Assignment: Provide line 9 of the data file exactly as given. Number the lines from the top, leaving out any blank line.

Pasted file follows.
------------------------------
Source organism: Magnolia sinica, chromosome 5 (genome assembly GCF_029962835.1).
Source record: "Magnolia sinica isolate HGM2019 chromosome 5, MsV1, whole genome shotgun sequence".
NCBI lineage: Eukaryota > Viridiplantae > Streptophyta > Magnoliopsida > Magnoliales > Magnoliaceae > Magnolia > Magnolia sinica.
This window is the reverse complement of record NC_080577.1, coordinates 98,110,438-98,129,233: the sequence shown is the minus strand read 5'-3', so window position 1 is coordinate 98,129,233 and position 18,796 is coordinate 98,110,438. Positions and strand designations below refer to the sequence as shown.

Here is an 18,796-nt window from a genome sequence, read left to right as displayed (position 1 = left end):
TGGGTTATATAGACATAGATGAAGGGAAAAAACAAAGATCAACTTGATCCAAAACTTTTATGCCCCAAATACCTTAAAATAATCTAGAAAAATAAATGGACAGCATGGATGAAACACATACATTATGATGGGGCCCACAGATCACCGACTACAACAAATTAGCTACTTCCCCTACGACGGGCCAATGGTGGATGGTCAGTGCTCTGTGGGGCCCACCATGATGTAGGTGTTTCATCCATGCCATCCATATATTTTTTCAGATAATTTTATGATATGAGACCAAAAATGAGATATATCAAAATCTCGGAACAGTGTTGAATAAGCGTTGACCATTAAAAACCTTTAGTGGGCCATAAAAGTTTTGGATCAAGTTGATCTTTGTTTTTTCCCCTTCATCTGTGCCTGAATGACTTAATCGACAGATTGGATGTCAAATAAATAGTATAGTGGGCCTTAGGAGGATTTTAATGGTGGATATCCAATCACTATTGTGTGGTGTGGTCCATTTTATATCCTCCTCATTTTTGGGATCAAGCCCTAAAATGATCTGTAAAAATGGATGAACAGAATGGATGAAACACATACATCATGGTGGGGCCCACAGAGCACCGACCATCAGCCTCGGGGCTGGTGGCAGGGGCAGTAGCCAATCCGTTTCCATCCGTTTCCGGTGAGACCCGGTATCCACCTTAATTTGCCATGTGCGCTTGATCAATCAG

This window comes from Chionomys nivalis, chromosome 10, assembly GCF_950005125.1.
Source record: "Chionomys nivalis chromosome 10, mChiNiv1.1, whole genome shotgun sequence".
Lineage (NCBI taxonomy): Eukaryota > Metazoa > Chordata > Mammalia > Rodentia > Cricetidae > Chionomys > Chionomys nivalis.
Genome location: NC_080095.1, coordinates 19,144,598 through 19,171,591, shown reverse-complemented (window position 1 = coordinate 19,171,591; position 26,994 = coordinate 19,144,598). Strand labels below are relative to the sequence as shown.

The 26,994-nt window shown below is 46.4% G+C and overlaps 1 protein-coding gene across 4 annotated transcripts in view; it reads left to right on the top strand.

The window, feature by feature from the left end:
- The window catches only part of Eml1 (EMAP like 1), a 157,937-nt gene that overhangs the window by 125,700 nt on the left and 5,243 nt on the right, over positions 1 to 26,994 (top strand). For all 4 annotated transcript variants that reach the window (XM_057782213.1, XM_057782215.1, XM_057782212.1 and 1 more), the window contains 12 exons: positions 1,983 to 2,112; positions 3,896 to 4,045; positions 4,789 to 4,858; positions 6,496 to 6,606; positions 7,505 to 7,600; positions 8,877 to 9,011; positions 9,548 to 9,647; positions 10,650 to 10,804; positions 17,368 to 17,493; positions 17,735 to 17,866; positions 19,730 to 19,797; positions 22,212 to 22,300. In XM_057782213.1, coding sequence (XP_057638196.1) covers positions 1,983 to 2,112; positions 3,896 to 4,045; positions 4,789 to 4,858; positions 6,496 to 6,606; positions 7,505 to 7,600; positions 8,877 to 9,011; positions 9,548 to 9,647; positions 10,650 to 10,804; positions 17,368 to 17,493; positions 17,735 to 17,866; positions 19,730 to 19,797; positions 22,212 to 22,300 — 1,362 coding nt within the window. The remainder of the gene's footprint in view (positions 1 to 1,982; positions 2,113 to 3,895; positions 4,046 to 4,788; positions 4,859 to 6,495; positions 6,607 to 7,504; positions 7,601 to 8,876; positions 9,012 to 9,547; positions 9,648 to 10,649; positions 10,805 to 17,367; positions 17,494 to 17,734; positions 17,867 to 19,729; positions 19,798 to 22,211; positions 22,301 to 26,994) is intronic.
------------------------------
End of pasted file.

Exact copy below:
Lineage (NCBI taxonomy): Eukaryota > Metazoa > Chordata > Mammalia > Rodentia > Cricetidae > Chionomys > Chionomys nivalis.